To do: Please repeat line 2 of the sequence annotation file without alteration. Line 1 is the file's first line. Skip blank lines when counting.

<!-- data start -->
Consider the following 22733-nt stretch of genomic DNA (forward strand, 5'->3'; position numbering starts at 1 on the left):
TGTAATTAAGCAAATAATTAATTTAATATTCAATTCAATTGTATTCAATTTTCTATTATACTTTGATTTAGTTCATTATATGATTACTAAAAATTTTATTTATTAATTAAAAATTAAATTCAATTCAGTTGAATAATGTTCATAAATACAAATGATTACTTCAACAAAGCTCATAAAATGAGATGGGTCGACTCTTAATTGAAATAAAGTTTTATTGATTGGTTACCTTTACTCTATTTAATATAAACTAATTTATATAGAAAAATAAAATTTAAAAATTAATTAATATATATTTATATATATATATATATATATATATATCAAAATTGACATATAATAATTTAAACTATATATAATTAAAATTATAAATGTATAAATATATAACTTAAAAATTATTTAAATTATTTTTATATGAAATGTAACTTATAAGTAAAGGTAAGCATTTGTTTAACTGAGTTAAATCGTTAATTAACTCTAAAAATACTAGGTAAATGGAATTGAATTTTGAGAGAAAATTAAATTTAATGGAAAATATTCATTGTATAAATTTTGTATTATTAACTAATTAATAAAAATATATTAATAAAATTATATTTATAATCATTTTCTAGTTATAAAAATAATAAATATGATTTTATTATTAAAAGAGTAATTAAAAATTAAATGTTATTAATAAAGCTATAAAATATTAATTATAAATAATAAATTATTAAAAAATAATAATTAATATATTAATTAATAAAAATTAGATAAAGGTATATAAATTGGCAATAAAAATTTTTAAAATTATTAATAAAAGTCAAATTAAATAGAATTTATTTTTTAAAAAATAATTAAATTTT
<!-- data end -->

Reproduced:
TGTAATTAAGCAAATAATTAATTTAATATTCAATTCAATTGTATTCAATTTTCTATTATACTTTGATTTAGTTCATTATATGATTACTAAAAATTTTATTTATTAATTAAAAATTAAATTCAATTCAGTTGAATAATGTTCATAAATACAAATGATTACTTCAACAAAGCTCATAAAATGAGATGGGTCGACTCTTAATTGAAATAAAGTTTTATTGATTGGTTACCTTTACTCTATTTAATATAAACTAATTTATATAGAAAAATAAAATTTAAAAATTAATTAATATATATTTATATATATATATATATATATATATATCAAAATTGACATATAATAATTTAAACTATATATAATTAAAATTATAAATGTATAAATATATAACTTAAAAATTATTTAAATTATTTTTATATGAAATGTAACTTATAAGTAAAGGTAAGCATTTGTTTAACTGAGTTAAATCGTTAATTAACTCTAAAAATACTAGGTAAATGGAATTGAATTTTGAGAGAAAATTAAATTTAATGGAAAATATTCATTGTATAAATTTTGTATTATTAACTAATTAATAAAAATATATTAATAAAATTATATTTATAATCATTTTCTAGTTATAAAAATAATAAATATGATTTTATTATTAAAAGAGTAATTAAAAATTAAATGTTATTAATAAAGCTATAAAATATTAATTATAAATAATAAATTATTAAAAAATAATAATTAATATATTAATTAATAAAAATTAGATAAAGGTATATAAATTGGCAATAAAAATTTTTAAAATTATTAATAAAAGTCAAATTAAATAGAATTTATTTTTTAAAAAATAATTAAATTTT